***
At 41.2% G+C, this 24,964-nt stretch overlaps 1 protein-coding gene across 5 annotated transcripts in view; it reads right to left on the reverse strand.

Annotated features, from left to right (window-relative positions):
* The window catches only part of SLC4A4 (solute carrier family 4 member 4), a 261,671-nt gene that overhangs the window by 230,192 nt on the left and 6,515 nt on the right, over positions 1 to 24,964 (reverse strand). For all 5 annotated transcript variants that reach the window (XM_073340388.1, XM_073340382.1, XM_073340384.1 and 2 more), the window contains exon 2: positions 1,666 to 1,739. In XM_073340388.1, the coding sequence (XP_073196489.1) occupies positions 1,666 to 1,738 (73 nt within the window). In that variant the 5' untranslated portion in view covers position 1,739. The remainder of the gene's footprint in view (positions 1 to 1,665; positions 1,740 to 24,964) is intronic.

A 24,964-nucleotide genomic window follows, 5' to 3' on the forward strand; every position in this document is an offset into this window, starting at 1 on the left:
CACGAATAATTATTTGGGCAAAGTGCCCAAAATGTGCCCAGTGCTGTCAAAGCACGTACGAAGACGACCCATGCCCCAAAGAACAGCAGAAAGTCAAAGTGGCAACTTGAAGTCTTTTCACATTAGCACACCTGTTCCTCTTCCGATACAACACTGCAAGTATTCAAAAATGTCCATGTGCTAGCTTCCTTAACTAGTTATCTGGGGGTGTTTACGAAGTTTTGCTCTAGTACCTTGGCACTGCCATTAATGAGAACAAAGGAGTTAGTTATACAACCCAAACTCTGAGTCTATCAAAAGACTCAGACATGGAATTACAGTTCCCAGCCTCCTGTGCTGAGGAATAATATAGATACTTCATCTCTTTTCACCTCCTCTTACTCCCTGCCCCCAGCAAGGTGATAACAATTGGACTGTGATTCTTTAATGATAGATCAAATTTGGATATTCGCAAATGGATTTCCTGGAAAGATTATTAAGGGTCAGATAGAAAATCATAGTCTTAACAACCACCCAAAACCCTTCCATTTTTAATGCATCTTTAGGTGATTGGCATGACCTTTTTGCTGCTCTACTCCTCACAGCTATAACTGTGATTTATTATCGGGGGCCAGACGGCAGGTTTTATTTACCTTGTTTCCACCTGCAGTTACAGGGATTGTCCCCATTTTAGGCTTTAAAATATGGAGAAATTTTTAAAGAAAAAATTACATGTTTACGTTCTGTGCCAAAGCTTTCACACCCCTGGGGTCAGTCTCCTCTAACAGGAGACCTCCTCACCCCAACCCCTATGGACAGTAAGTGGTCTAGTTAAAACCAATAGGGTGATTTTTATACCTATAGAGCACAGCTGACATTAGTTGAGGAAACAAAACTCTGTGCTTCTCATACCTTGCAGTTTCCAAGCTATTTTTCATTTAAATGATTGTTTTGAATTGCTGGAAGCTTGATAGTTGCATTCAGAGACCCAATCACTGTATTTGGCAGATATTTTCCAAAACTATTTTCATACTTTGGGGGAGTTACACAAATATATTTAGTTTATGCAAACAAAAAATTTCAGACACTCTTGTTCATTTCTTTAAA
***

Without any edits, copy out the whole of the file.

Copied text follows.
At 41.2% G+C, this 24,964-nt stretch overlaps 1 protein-coding gene across 5 annotated transcripts in view; it reads right to left on the reverse strand.

Annotated features, from left to right (window-relative positions):
* The window catches only part of SLC4A4 (solute carrier family 4 member 4), a 261,671-nt gene that overhangs the window by 230,192 nt on the left and 6,515 nt on the right, over positions 1 to 24,964 (reverse strand). For all 5 annotated transcript variants that reach the window (XM_073340388.1, XM_073340382.1, XM_073340384.1 and 2 more), the window contains exon 2: positions 1,666 to 1,739. In XM_073340388.1, the coding sequence (XP_073196489.1) occupies positions 1,666 to 1,738 (73 nt within the window). In that variant the 5' untranslated portion in view covers position 1,739. The remainder of the gene's footprint in view (positions 1 to 1,665; positions 1,740 to 24,964) is intronic.

A 24,964-nucleotide genomic window follows, 5' to 3' on the forward strand; every position in this document is an offset into this window, starting at 1 on the left:
CACGAATAATTATTTGGGCAAAGTGCCCAAAATGTGCCCAGTGCTGTCAAAGCACGTACGAAGACGACCCATGCCCCAAAGAACAGCAGAAAGTCAAAGTGGCAACTTGAAGTCTTTTCACATTAGCACACCTGTTCCTCTTCCGATACAACACTGCAAGTATTCAAAAATGTCCATGTGCTAGCTTCCTTAACTAGTTATCTGGGGGTGTTTACGAAGTTTTGCTCTAGTACCTTGGCACTGCCATTAATGAGAACAAAGGAGTTAGTTATACAACCCAAACTCTGAGTCTATCAAAAGACTCAGACATGGAATTACAGTTCCCAGCCTCCTGTGCTGAGGAATAATATAGATACTTCATCTCTTTTCACCTCCTCTTACTCCCTGCCCCCAGCAAGGTGATAACAATTGGACTGTGATTCTTTAATGATAGATCAAATTTGGATATTCGCAAATGGATTTCCTGGAAAGATTATTAAGGGTCAGATAGAAAATCATAGTCTTAACAACCACCCAAAACCCTTCCATTTTTAATGCATCTTTAGGTGATTGGCATGACCTTTTTGCTGCTCTACTCCTCACAGCTATAACTGTGATTTATTATCGGGGGCCAGACGGCAGGTTTTATTTACCTTGTTTCCACCTGCAGTTACAGGGATTGTCCCCATTTTAGGCTTTAAAATATGGAGAAATTTTTAAAGAAAAAATTACATGTTTACGTTCTGTGCCAAAGCTTTCACACCCCTGGGGTCAGTCTCCTCTAACAGGAGACCTCCTCACCCCAACCCCTATGGACAGTAAGTGGTCTAGTTAAAACCAATAGGGTGATTTTTATACCTATAGAGCACAGCTGACATTAGTTGAGGAAACAAAACTCTGTGCTTCTCATACCTTGCAGTTTCCAAGCTATTTTTCATTTAAATGATTGTTTTGAATTGCTGGAAGCTTGATAGTTGCATTCAGAGACCCAATCACTGTATTTGGCAGATATTTTCCAAAACTATTTTCATACTTTGGGGGAGTTACACAAATATATTTAGTTTATGCAAACAAAAAATTTCAGACACTCTTGTTCATTTCTTTAAA